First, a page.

Emerald Ash Borer Community Preparedness

Emerald ash borer (EAB) is a devastating wood-boring tree pest that has killed millions of trees in the eastern and central U.S. While EAB is all but impossible to eradicate once it arrives in an area, well-planned response efforts can slow its spread and reduce the impact on community forests. A response plan is important because it provides a community with the opportunity to plan ahead to spread the costs and losses associated with the impacts of EAB.

To learn more about how to prepare your community for EAB click here.

You may also like

4 Comments

  1. Greetings! There is a tree, either on our property or the neighbor’s property, that has been tagged with a green spray painted ring, number and letter on it. I phoned the city and they confirmed that this tree has been marked for removal because of Emerald Ash Borer. Is there anything we can do besides cut it down? Do we need to consider a specific tree company, one licensed to eradicate EAB? Are there programs to help communities deal with the cost of tree removal because of this insect? Will our family or the neighbor need to act fast? Thank you so much for helping me to address my questions and concerns.

    1. Thanks for your message Kate. I would encourage you to contact the MN Department of Agriculture’s Arrest the Pest program (arrest.the.pest@state.mn.us or 1-888-545-6684). They will be able to help answer some of your questions. Depending on where you live, you may need a permit it you are seeking to treat a tree (i.e., see this page for how to access a permit for treating boulevard trees in St. Paul). But, if a tree is destined to be removed, it might be best to keep in contact with your local contacts (i.e., the city). -Matt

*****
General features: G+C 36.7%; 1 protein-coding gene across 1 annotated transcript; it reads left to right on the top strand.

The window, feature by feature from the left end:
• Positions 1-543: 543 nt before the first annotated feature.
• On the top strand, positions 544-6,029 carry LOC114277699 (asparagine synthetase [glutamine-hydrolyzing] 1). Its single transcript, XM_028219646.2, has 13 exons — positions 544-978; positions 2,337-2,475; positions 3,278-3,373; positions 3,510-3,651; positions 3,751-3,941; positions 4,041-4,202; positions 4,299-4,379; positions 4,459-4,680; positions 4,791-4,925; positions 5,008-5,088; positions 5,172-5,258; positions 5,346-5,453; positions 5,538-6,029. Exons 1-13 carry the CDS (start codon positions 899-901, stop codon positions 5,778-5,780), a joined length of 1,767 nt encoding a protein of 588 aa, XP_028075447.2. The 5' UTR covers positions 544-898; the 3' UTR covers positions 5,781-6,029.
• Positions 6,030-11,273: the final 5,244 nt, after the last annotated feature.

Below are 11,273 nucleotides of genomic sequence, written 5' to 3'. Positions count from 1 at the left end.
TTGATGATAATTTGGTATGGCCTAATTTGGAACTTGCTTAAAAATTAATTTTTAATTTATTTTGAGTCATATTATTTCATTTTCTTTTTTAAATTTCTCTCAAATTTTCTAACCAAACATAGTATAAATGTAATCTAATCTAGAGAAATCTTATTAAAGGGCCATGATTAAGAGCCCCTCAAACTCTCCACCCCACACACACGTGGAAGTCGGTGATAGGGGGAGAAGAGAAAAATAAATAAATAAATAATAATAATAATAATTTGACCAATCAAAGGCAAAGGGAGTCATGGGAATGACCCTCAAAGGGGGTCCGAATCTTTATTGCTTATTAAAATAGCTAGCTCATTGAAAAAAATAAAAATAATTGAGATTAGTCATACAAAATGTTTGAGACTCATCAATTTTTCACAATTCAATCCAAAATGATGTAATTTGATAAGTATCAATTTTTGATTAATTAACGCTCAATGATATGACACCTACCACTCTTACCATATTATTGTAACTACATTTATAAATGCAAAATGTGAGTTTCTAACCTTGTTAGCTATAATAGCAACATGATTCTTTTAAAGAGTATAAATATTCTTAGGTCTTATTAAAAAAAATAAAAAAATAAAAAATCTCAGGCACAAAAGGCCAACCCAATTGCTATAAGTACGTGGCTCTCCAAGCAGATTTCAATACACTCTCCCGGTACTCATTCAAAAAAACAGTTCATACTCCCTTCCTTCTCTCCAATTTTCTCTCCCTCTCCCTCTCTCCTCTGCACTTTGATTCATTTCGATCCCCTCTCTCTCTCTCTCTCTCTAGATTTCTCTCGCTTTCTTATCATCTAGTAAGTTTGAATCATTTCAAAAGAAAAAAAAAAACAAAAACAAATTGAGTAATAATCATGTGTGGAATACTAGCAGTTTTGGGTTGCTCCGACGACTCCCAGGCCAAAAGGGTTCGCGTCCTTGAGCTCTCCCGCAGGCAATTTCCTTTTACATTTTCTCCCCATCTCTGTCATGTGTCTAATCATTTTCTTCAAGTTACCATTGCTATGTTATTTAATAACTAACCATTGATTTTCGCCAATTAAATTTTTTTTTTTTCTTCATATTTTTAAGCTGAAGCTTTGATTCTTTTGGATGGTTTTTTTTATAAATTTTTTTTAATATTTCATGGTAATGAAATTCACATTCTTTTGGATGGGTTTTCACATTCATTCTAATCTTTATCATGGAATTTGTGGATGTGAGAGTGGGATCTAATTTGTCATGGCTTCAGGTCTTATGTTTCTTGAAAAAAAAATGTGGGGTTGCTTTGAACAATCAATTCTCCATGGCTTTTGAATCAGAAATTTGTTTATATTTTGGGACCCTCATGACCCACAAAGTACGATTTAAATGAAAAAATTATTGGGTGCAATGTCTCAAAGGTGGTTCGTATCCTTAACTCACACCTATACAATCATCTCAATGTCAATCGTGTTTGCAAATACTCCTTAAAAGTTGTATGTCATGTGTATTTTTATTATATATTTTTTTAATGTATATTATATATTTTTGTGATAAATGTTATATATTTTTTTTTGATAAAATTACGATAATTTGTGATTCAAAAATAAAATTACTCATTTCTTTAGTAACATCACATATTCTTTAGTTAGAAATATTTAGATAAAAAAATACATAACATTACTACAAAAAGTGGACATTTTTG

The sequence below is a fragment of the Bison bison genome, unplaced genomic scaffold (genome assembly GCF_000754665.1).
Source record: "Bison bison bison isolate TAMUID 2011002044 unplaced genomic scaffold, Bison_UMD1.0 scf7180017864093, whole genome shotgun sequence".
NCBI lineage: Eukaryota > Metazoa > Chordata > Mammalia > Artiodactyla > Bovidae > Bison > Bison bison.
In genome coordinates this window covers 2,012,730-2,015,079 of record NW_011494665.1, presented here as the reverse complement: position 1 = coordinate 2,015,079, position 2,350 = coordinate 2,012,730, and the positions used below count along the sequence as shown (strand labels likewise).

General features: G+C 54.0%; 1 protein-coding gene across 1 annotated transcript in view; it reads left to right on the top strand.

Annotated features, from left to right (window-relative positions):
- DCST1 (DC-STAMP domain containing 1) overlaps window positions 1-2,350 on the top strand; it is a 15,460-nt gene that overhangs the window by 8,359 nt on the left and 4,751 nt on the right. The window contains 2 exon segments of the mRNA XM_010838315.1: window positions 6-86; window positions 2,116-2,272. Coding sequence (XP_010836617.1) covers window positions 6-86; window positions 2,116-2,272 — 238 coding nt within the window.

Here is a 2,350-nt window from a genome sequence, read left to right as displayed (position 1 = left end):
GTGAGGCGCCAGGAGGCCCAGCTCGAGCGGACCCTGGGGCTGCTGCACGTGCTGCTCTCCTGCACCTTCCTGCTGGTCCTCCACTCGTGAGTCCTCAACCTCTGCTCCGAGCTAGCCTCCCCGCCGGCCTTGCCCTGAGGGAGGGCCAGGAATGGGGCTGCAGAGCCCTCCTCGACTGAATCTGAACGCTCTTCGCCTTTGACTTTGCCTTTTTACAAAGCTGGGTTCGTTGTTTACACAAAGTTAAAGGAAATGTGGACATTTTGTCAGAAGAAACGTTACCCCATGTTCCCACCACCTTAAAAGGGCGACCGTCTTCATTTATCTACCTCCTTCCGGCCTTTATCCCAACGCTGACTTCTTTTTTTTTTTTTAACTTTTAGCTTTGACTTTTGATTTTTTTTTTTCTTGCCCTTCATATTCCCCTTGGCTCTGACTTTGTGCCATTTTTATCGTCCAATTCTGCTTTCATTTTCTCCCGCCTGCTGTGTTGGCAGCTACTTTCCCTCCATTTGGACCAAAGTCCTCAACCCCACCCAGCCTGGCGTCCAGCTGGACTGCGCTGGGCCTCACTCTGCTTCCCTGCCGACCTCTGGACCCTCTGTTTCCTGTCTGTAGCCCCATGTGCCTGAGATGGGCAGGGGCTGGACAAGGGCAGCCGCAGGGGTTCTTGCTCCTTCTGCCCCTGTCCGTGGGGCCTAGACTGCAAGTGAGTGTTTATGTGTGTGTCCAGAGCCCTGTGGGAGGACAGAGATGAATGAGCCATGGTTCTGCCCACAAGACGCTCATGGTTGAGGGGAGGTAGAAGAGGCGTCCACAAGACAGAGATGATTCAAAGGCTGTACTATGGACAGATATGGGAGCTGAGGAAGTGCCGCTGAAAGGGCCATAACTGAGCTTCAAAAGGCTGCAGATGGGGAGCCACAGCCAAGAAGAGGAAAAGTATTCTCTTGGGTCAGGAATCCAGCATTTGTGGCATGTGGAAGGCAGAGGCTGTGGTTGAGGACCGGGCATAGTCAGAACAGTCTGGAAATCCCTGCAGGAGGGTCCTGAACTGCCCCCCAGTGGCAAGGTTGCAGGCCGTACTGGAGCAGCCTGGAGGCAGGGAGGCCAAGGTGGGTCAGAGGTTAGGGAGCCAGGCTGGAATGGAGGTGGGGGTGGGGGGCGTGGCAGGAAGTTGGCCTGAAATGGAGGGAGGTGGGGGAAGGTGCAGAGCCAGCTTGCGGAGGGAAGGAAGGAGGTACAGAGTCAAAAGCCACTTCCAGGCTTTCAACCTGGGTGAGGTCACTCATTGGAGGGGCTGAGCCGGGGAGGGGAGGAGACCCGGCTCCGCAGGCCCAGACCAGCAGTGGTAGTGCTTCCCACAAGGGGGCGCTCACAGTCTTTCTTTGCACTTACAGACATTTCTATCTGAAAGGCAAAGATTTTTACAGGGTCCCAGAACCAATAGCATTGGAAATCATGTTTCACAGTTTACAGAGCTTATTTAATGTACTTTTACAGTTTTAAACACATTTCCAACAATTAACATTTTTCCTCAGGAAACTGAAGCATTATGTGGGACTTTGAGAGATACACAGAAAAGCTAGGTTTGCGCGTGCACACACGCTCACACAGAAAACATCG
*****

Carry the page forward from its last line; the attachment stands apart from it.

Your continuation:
2. Hello,

    I have a green ash in my yard. It is still healthy and an arborist recommended an emamectin benzoate trunk injection to prevent EAB. I am concerned about doing this for its potential toxicity to insects, birds, other plants, wildlife, etc. Can you provide any information regarding this? Thank you.

  3. Hi Jane,

    I happy to hear you’re not only concerned about your tree, but also about the other natural life in your area. The research has shown that as long as emamectin benzoate is used as directed, the risk of harming other plants, animals, or insects is very low. Your tree care provider also has more control of where the chemical is going because they plan to use an injection and not a spray or soil drench.